The most vulnerable Kiwis are at the heart of a campaign that aims to crack down on irresponsible money lenders and loan sharks.
The campaign being spearheaded by Labour's consumer affairs spokeswoman Carol Beaumont was launched at the Mangere Budgeting Services Trust last week.
It wants to get enough support for the Credit Reform (Responsible Lending) Bill so it can proceed to a select committee for review.
The bill was introduced to Parliament last August and had its first reading in April.
Attending the launch was Manukau mayor Len Brown, Labour MP Su'a William Sio, budgeting trust chief executive Darryl Evans and Victoria University law student Andrew Shann, whose master's thesis was the basis for the bill.
Ms Beaumont says the bill seeks to prevent lenders from charging excessive interest rates and ensure they are more responsible when lending money.
"This is a time when loan sharks are particularly flourishing.
"It's tough economic times, there's high unemployment and a lot of people are struggling with rising prices.
"Loan sharks will lend them money but at obscene rates, without checking to see whether the borrower is able to meet the repayment requirements.
"And as security, often people are using very valuable and personally significant items to secure those loans."
The bill will allow for maximum interest rates to be set, a power that does not exist in New Zealand law.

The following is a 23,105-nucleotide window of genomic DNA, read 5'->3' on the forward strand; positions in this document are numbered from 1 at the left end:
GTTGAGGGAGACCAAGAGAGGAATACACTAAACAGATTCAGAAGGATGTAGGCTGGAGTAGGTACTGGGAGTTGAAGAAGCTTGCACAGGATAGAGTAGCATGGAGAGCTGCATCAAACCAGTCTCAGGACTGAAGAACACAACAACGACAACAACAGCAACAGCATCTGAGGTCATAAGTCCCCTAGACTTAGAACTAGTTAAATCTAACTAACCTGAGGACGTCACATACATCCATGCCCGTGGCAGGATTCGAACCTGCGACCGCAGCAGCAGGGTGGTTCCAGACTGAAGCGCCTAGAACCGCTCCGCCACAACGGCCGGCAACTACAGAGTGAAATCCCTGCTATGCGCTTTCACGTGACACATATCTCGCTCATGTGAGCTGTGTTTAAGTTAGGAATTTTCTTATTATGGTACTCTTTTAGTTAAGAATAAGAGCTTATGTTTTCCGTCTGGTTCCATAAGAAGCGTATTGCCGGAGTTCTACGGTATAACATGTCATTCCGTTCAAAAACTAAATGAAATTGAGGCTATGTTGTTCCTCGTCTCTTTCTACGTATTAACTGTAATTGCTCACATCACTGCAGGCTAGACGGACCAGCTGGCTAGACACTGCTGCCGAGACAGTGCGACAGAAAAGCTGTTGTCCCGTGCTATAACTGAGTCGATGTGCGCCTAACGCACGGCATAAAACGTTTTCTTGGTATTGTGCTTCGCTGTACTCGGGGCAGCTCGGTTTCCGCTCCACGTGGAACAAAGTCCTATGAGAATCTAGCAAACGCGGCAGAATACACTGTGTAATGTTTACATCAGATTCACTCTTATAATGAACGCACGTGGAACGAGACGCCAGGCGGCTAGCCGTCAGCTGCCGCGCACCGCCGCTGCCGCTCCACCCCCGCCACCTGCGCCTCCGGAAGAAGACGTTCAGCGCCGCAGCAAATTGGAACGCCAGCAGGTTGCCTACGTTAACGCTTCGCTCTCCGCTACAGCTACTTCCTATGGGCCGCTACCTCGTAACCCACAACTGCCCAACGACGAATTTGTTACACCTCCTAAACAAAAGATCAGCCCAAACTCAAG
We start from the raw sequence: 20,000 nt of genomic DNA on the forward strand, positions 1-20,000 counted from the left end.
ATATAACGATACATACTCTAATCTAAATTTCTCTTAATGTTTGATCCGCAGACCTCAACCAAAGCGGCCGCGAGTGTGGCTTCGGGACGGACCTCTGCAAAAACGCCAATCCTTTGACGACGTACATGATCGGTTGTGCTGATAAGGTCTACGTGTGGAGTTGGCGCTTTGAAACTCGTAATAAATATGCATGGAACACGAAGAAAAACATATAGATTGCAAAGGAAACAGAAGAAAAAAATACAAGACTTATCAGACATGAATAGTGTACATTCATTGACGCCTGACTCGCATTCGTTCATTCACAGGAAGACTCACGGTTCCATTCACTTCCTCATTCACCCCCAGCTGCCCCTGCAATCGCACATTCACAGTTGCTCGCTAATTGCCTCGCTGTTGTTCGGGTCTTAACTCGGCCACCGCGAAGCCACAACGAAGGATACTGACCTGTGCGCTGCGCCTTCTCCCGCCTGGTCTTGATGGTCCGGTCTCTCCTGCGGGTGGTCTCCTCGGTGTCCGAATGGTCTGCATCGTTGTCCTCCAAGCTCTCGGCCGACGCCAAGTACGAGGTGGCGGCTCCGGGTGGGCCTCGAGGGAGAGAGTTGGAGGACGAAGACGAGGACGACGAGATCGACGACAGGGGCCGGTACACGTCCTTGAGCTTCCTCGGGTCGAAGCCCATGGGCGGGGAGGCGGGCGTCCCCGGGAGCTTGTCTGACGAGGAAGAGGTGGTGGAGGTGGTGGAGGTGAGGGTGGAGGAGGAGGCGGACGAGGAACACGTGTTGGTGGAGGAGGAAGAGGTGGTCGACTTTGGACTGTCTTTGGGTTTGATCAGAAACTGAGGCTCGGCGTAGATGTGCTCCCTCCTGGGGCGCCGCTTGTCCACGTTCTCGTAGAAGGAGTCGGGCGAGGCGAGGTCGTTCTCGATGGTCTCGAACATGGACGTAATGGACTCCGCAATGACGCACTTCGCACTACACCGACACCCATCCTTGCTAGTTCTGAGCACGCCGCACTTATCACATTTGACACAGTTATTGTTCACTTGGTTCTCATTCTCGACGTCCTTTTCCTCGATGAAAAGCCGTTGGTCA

It will also require lenders to establish that borrowers are able to repay loans, and limits their ability to recover more than what was initially lent in the event of a default.
The bill would also allow registered pawnbrokers to charge administration fees, which removes the need for higher interest rates.
While the bill was a necessary step, it will not be a complete fix for the problem, Ms Beaumont says.
"To get to the root, we need to ensure the public is better educated, we need to address the inadequacy of incomes and we need to find a way for people turned away by mainstream banks to find credit when needed. It's clear loan sharks target communities where they can prey on strained circumstances and a lack of financial literacy," she says.
"This business of making money off our most vulnerable families needs to be stopped."
- Manukau Courier
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